|Extent||Makarewa to Woodend;
west to Otatara
|Extent||Makarewa to Bluff;
Invercargill is the southernmost city in New Zealand, and one of the most southern settlements in the world. It is the commercial centre of the Southland region. It lies in the heart of the wide expanse of the Southland Plains on the Oreti or New River some 18 kilometres north of Bluff, which is the southernmost town in the South Island.
In 1856 a petition was put forward to Thomas Gore Browne, the Governor of New Zealand, for a port at Bluff. Browne agreed to the petition and gave the name Invercargill to the settlement near the port. Inver comes from the Scots Gaelic word inbhir meaning a river's mouth and Cargill is in honour of Captain William Cargill, who was at the time the Superintendent of Otago, of which Southland was then a part.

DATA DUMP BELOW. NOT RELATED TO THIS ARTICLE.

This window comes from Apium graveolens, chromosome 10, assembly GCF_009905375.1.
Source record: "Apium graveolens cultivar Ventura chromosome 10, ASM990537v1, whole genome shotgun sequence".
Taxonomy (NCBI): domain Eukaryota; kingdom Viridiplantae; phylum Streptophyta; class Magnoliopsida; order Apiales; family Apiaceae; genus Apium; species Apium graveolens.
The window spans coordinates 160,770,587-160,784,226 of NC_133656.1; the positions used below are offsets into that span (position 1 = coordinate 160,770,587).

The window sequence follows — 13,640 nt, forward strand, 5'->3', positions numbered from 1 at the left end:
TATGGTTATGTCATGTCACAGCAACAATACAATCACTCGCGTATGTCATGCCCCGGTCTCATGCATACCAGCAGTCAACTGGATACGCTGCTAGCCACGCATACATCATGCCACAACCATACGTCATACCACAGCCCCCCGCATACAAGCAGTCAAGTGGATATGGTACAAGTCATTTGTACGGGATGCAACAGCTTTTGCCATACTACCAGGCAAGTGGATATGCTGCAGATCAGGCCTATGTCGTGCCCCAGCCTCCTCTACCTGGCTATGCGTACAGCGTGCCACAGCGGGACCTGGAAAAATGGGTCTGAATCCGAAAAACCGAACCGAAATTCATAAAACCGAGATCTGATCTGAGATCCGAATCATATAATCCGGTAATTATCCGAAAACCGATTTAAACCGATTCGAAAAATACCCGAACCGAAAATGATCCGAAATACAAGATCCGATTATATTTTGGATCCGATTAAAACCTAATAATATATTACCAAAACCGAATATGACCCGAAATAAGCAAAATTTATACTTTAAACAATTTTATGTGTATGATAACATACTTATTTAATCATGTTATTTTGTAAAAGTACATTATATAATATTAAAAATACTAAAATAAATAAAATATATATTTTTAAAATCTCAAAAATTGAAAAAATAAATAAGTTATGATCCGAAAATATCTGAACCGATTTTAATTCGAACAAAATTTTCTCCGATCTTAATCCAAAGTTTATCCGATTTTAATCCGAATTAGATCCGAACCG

Invercargill is home to the Southern Institute of Technology which has introduced a fees-free scheme. There is a large park, Queens Park, just north of the main city centre. This park has botanical gardens, an aviary, sports grounds, and is also home to the Southland Museum and Art Gallery.
Many large supermarkets and other shops are present, but there is no large shopping mall. Also due to the Invercargill Licensing Trust alcohol is not sold in supermarkets.
In recent years, publicity has been brought to the southern city due to the election of Tim Shadbolt, an colourful and outspoken former student activist as mayor.
A temperate oceanic climate, similar to that of the British Isles, prevails in Invercargill, where the mean daily temperature ranges from 5.2ºC in July to 13.8ºC in January. Precipitation averages 1,064 mm annually, and measurable snowfall is occasionally seen during the winter months of June to September.
The average high temperature ranges from 18.4 ºC in January to 11.1 ºC in August. Due to the relatively high latitude (46º 42'), the city enjoys nearly 16 hours of daylight at the summer solstice in late December.